IMAGES AND SOUND
This is a beautiful film to look at. With horror films of late retreating to incompetent tropes and direction, stories riddled with inept scares and with but a bit of creative zeal, it is a wonder to see a horror film that bleeds dread and a mood most stark. And it is no small claim to say it is of thanks to the eye and imagination of Guillermo Del Toro. His past movies include the aforementioned The Devil’s Backbone, the masterful and sublimely exquisite Pan’s Labyrinth, the Hellboy franchise, among many other of his films that revel in suspense and horror. But what makes these films stand apart from most others is in how they look and in how they are made. Del Toro loves gothic imagery, his own house is riddled with gothic and morose designs, figurines and sculptures. His love for the macabre is increasingly evident and it seeps through into his movies creating a layer of anxiety and strain. What also is unique about his work is in his makeup and creature design. Pan’s Labyrinth had the pale and deathly skinny man who hungers for the flesh of children, not to mention the titular fawn. The Hellboy franchise depicted a wonderfully grotesque angel of death. His feature film debut, Cronos, showed his early ventures into this realm depicting vampires most deadly. In short, Crimson Peak carries on the imagery that we come to expect from Del Toro. He is a man known for his set and creature design, and most definitely goes unnoticed over the years.
The ghost themselves are, indeed, people in makeup and prosthetics, albeit enhanced by computer imagery. It seems there has been a lot of criticism with Del Toro’s use of computer imagery when creating the ghosts of Crimson Peak, but fret not, forlorn fans, for these are most certainly real ghosts. Never once does it seem this is a misstep in direction for Del Toro, as some may see it as, but is does not seem a such, and should not be seen as such.
There is a wonderful, teeth-grinding moment in the film when Jessica Chastain’s character is spoon feeding Mia Wasikowska’s character porridge from a bowl. Chastain scoops up a bit of porridge then drags the spoon’s underside slowly against the edge of the bowl’s lip, removing any excess that may otherwise plop off. It creates this awful screeching sound. Something so small, and perhaps something that may not have been given attention to in any other film of this kind, is given so much thought into it. This screeching of the metal spoon against the bowl. Does it hold an unseen malevolence just as much as the house itself?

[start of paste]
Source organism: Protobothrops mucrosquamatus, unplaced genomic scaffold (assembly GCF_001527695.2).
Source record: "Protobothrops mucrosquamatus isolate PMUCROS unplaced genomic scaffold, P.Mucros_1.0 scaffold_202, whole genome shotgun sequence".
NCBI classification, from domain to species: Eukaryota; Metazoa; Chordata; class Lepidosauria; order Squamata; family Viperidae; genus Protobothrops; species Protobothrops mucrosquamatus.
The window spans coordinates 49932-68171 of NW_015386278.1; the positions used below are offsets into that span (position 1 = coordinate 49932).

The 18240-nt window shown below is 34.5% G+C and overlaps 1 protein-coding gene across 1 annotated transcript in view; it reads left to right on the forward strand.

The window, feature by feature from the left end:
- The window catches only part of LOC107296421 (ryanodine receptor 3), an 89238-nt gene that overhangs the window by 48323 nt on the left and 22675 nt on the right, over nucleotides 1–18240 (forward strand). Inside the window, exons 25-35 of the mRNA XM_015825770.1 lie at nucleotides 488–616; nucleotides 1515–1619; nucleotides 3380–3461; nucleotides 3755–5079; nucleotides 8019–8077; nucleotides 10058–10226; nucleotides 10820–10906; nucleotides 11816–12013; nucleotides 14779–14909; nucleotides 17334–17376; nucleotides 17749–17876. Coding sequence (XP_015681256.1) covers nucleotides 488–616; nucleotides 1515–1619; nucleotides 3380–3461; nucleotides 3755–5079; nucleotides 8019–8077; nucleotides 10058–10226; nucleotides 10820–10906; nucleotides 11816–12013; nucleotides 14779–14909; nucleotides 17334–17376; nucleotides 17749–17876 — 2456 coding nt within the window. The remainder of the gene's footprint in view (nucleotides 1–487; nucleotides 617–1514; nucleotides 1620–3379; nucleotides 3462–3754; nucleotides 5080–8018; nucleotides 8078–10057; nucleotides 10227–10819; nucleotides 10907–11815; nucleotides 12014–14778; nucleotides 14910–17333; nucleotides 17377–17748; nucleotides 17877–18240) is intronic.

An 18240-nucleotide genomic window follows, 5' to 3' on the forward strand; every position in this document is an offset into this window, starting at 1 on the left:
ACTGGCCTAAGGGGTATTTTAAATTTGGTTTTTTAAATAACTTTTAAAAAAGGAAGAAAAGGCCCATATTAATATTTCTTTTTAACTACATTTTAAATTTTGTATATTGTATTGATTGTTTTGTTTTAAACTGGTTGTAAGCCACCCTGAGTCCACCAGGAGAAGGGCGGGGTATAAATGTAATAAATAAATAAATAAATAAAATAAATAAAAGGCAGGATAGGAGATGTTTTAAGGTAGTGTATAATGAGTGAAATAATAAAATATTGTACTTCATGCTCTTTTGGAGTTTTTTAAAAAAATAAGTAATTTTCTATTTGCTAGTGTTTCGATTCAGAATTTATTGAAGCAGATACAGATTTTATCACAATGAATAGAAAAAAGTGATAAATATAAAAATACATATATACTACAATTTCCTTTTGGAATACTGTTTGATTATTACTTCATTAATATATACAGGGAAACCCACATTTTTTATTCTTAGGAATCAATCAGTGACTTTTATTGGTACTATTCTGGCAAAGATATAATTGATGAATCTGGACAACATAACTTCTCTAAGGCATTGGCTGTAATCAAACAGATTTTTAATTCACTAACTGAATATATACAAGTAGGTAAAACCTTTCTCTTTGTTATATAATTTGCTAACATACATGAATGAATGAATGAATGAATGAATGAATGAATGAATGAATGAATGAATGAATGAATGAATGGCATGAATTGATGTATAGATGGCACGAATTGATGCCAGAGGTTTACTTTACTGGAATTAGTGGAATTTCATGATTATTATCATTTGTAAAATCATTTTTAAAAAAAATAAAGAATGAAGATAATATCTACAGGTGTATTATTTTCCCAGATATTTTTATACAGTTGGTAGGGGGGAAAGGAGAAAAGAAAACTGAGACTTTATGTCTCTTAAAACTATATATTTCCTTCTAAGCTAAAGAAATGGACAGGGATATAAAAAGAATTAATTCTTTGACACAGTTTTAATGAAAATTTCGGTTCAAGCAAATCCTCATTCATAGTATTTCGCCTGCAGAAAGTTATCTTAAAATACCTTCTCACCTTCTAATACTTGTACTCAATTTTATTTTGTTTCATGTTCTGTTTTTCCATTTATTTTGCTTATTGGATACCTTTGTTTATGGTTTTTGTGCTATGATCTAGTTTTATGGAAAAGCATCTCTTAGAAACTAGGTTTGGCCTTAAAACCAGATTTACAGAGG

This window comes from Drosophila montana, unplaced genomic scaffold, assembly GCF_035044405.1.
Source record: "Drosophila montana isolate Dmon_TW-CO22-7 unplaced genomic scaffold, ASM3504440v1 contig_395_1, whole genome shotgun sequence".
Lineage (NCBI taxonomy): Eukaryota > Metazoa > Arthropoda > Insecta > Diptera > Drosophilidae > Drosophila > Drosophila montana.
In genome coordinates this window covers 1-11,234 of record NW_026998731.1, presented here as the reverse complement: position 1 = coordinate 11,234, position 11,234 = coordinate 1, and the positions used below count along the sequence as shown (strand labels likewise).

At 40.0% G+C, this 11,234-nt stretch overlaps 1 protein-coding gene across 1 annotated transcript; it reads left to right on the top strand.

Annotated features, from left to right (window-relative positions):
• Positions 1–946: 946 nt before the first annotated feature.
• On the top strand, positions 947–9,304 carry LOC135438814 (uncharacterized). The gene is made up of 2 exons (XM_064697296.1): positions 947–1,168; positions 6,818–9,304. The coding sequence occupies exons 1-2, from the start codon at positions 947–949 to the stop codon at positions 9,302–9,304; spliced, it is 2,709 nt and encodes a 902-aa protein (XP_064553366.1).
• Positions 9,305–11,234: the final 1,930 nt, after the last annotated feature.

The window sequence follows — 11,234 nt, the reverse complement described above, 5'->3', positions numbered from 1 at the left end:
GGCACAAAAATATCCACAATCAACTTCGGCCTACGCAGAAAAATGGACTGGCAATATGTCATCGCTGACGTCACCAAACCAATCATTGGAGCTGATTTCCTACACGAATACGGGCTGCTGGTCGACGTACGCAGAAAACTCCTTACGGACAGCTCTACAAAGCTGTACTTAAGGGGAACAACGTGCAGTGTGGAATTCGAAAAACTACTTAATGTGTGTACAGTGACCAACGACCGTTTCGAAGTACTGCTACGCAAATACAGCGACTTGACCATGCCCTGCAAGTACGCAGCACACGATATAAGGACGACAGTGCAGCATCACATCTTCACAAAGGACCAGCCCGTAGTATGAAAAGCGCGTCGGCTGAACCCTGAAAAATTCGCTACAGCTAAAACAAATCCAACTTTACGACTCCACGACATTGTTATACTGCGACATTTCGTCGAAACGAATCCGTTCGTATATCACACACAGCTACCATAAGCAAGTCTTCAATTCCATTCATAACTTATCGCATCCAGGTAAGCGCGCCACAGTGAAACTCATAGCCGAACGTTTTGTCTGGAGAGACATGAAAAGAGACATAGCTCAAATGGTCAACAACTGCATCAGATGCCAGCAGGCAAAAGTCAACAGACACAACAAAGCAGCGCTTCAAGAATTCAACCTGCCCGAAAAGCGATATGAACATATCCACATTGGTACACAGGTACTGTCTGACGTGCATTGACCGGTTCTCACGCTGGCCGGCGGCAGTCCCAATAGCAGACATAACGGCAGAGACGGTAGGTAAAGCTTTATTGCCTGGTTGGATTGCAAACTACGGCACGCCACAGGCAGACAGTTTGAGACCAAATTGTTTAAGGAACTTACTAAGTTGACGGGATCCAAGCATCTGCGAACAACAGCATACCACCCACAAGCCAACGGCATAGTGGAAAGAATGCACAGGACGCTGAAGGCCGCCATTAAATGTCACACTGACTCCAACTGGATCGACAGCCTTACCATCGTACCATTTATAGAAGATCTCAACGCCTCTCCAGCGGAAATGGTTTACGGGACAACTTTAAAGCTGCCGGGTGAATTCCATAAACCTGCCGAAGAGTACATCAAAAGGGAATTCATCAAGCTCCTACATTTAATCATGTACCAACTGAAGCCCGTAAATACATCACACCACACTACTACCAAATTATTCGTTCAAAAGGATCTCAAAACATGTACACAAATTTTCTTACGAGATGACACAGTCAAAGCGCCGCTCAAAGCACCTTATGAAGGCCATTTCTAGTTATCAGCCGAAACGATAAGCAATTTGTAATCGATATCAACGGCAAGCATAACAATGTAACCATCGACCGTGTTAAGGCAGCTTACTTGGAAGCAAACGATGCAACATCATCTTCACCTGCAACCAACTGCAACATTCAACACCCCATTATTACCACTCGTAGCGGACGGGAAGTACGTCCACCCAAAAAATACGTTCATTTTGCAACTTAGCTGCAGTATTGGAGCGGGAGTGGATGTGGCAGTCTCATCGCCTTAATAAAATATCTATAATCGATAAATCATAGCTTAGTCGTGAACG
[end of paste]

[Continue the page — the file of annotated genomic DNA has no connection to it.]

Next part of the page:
Which brings me to the wonderful set design and costume design. As said before, Del Toro knows not only how to produce great creatures and grim atmosphere, he also knows how to produce amazing sets and costumes. I do not often think of the costume design in movies. A mostly overlooked affair, perhaps so in the eyes of other film enthusiasts, but here they are wonderful and maybe a character unto themselves, extending to the ghastly veils and dress of the ghosts themselves. And whereas the costumes are great, so too is the sets themselves, particularly the titular mansion itself.
A lone mansion in a lone field, the countryside sapped and dried from the oncoming winter. A large mansion whose roof is open to the elements, letting down snow and flaky debris all the way down through the main foyer. The hallways lined with spiked archways. The floor and the walls cracking in response to the wind, the foundation settling. It is simply awe inspiring just how effective the surroundings of the film are.
With the look of dark and dreary architecture, and the creak and moans of a large estate, Crimson Peak almost surpasses the mundane plot solely on how the film looks and sounds. But it regrettably does not. This is not necessarily a ‘scary’ movie, but it reeks of the very creepy and atmospheric, something director Guillermo Del Toro knows all too well how to depict. This is one of those films that has a lot of style with little substance, and it’s hard to see when so much of Del Toro’s past work have that narrative creativity, but sadly, there’s little of that here in his latest work with Crimson Peak.